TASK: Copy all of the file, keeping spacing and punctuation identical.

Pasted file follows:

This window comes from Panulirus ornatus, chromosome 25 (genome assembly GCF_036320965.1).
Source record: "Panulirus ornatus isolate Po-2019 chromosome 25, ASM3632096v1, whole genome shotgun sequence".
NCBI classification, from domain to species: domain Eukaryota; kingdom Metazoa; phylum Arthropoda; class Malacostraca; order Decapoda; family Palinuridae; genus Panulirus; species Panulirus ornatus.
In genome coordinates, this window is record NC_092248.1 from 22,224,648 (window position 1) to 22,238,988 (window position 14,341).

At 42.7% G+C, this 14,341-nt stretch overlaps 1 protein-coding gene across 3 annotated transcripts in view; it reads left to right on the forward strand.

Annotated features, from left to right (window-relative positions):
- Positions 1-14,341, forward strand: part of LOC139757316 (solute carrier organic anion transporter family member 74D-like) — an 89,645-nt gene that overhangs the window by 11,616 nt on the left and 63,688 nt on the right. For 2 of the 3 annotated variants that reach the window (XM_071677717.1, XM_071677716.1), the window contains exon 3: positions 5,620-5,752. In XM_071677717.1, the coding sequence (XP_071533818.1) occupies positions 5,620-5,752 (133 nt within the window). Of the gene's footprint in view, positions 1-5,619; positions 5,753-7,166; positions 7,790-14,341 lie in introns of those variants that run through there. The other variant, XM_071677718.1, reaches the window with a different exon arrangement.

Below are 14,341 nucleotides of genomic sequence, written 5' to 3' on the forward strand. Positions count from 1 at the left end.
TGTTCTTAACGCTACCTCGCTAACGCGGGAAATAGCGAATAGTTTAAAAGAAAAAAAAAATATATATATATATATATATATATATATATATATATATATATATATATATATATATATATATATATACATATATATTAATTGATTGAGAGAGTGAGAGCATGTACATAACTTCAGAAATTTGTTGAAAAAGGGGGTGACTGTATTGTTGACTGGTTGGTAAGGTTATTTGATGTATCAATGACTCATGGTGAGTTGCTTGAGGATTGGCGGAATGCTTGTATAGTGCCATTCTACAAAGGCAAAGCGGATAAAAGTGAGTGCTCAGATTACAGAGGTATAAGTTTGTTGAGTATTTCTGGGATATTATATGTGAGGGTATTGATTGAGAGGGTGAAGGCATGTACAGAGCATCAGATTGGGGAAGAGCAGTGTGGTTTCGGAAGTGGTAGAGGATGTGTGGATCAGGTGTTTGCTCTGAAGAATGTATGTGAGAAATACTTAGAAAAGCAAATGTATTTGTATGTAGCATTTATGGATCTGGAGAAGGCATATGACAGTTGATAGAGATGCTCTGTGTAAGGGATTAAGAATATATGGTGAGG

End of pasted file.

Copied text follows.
This window comes from Panulirus ornatus, chromosome 25 (genome assembly GCF_036320965.1).
Source record: "Panulirus ornatus isolate Po-2019 chromosome 25, ASM3632096v1, whole genome shotgun sequence".
NCBI classification, from domain to species: domain Eukaryota; kingdom Metazoa; phylum Arthropoda; class Malacostraca; order Decapoda; family Palinuridae; genus Panulirus; species Panulirus ornatus.
In genome coordinates, this window is record NC_092248.1 from 22,224,648 (window position 1) to 22,238,988 (window position 14,341).

At 42.7% G+C, this 14,341-nt stretch overlaps 1 protein-coding gene across 3 annotated transcripts in view; it reads left to right on the forward strand.

Annotated features, from left to right (window-relative positions):
- Positions 1-14,341, forward strand: part of LOC139757316 (solute carrier organic anion transporter family member 74D-like) — an 89,645-nt gene that overhangs the window by 11,616 nt on the left and 63,688 nt on the right. For 2 of the 3 annotated variants that reach the window (XM_071677717.1, XM_071677716.1), the window contains exon 3: positions 5,620-5,752. In XM_071677717.1, the coding sequence (XP_071533818.1) occupies positions 5,620-5,752 (133 nt within the window). Of the gene's footprint in view, positions 1-5,619; positions 5,753-7,166; positions 7,790-14,341 lie in introns of those variants that run through there. The other variant, XM_071677718.1, reaches the window with a different exon arrangement.

Below are 14,341 nucleotides of genomic sequence, written 5' to 3' on the forward strand. Positions count from 1 at the left end.
TGTTCTTAACGCTACCTCGCTAACGCGGGAAATAGCGAATAGTTTAAAAGAAAAAAAAAATATATATATATATATATATATATATATATATATATATATATATATATATATATATATATATATATACATATATATTAATTGATTGAGAGAGTGAGAGCATGTACATAACTTCAGAAATTTGTTGAAAAAGGGGGTGACTGTATTGTTGACTGGTTGGTAAGGTTATTTGATGTATCAATGACTCATGGTGAGTTGCTTGAGGATTGGCGGAATGCTTGTATAGTGCCATTCTACAAAGGCAAAGCGGATAAAAGTGAGTGCTCAGATTACAGAGGTATAAGTTTGTTGAGTATTTCTGGGATATTATATGTGAGGGTATTGATTGAGAGGGTGAAGGCATGTACAGAGCATCAGATTGGGGAAGAGCAGTGTGGTTTCGGAAGTGGTAGAGGATGTGTGGATCAGGTGTTTGCTCTGAAGAATGTATGTGAGAAATACTTAGAAAAGCAAATGTATTTGTATGTAGCATTTATGGATCTGGAGAAGGCATATGACAGTTGATAGAGATGCTCTGTGTAAGGGATTAAGAATATATGGTGAGG